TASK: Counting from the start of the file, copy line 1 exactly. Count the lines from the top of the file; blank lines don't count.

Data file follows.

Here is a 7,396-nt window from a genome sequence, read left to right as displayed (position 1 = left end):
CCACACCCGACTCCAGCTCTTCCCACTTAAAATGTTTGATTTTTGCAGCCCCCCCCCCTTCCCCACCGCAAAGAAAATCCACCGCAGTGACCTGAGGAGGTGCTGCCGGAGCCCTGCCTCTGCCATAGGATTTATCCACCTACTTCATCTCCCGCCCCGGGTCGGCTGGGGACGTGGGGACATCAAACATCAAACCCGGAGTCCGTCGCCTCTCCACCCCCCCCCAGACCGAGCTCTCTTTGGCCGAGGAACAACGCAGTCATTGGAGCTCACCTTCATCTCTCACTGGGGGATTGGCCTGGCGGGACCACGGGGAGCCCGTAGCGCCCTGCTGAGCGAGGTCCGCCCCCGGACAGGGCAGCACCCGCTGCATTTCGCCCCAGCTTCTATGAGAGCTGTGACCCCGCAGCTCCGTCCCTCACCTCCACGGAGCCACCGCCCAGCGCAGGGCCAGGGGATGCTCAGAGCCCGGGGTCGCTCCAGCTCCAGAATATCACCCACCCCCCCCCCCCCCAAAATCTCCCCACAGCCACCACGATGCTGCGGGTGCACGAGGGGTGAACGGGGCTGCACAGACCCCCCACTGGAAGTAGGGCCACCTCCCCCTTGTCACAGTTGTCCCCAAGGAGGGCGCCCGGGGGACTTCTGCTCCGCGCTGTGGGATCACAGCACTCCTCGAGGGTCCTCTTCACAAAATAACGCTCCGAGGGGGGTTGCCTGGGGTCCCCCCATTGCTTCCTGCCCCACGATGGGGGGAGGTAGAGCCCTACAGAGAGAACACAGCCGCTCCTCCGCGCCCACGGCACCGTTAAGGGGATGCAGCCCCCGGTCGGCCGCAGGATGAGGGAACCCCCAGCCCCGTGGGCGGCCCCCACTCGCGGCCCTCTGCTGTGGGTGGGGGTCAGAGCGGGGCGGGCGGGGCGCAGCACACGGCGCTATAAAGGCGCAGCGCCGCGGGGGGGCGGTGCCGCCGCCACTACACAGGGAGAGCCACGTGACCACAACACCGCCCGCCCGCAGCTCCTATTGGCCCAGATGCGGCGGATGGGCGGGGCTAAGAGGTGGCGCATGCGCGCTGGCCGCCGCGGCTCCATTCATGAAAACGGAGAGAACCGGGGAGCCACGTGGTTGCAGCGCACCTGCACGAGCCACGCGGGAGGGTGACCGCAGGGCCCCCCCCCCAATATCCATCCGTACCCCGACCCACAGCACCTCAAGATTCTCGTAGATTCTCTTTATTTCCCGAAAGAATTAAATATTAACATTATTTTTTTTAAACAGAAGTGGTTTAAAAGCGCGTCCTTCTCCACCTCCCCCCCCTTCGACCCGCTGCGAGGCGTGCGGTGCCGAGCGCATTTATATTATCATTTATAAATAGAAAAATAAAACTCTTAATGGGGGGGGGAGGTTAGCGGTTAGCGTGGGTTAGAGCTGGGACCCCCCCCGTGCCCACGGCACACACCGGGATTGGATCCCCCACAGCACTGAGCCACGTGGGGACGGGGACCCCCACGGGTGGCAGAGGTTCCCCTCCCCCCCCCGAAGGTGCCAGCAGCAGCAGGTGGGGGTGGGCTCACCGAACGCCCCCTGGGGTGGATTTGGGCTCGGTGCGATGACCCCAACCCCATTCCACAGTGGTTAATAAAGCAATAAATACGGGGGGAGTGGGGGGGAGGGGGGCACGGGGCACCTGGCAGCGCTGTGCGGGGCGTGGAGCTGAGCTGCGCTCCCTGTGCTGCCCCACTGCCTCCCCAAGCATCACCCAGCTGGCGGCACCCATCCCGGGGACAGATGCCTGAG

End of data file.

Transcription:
Here is a 7,396-nt window from a genome sequence, read left to right as displayed (position 1 = left end):